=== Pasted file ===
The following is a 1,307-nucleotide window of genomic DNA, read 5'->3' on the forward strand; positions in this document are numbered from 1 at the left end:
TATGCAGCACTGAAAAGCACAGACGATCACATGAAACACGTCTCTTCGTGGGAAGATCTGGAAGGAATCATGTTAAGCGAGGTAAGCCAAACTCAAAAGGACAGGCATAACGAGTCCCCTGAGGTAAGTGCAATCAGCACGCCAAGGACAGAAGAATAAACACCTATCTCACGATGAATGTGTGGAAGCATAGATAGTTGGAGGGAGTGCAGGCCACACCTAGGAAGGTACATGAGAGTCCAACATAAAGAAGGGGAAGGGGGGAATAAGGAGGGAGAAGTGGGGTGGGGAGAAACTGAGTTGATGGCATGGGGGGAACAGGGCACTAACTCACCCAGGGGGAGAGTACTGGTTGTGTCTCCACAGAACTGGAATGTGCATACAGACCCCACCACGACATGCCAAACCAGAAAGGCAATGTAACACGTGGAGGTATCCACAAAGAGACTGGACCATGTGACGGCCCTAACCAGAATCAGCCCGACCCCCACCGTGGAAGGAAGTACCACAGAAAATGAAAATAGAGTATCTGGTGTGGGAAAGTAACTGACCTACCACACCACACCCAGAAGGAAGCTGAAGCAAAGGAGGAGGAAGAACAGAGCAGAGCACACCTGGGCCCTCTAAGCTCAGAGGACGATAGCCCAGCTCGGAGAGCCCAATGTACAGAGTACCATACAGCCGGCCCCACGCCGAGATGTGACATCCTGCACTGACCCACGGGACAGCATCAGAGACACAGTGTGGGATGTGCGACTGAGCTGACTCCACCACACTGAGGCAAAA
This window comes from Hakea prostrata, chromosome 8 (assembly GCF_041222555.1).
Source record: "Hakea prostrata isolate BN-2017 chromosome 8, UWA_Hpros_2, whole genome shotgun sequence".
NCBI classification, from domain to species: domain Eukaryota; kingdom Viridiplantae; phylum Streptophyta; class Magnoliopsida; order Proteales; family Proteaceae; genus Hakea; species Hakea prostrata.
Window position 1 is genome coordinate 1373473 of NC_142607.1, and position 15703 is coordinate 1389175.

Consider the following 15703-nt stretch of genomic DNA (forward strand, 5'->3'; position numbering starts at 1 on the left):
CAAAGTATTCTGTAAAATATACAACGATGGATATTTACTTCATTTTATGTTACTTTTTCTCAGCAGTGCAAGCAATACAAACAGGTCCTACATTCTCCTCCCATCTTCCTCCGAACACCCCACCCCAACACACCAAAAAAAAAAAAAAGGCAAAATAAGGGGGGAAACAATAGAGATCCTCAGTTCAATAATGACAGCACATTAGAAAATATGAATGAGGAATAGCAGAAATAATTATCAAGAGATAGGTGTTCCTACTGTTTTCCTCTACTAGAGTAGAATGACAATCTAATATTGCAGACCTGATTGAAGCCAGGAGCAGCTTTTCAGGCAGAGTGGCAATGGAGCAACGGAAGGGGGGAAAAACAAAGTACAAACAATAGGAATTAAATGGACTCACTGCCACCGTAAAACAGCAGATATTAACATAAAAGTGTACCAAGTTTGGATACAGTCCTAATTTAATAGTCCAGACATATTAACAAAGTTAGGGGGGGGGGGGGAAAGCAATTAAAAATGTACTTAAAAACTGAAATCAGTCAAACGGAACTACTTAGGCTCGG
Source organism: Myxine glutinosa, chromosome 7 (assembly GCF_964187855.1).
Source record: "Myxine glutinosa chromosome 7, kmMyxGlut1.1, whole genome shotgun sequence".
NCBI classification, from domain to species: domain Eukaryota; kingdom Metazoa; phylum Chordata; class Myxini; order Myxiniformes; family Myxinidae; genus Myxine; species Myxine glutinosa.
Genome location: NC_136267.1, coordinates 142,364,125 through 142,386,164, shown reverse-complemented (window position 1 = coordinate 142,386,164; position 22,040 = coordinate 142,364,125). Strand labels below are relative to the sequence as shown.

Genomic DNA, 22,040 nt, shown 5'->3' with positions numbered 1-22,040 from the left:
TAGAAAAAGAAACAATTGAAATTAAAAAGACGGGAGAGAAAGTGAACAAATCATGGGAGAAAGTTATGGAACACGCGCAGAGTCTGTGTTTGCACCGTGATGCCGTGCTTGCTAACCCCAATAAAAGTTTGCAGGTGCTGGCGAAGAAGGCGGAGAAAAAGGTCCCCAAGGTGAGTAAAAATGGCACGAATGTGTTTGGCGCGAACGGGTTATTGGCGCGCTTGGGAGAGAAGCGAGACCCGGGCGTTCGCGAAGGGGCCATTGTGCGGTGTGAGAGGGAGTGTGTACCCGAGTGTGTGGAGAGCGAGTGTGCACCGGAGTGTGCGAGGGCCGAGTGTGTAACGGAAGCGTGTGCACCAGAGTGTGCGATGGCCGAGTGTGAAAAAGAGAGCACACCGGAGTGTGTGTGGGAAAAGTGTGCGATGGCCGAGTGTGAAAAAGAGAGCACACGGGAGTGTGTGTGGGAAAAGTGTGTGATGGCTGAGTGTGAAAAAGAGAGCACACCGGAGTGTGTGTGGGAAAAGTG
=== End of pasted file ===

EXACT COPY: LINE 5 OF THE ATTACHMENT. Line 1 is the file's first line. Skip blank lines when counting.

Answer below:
NCBI classification, from domain to species: domain Eukaryota; kingdom Viridiplantae; phylum Streptophyta; class Magnoliopsida; order Proteales; family Proteaceae; genus Hakea; species Hakea prostrata.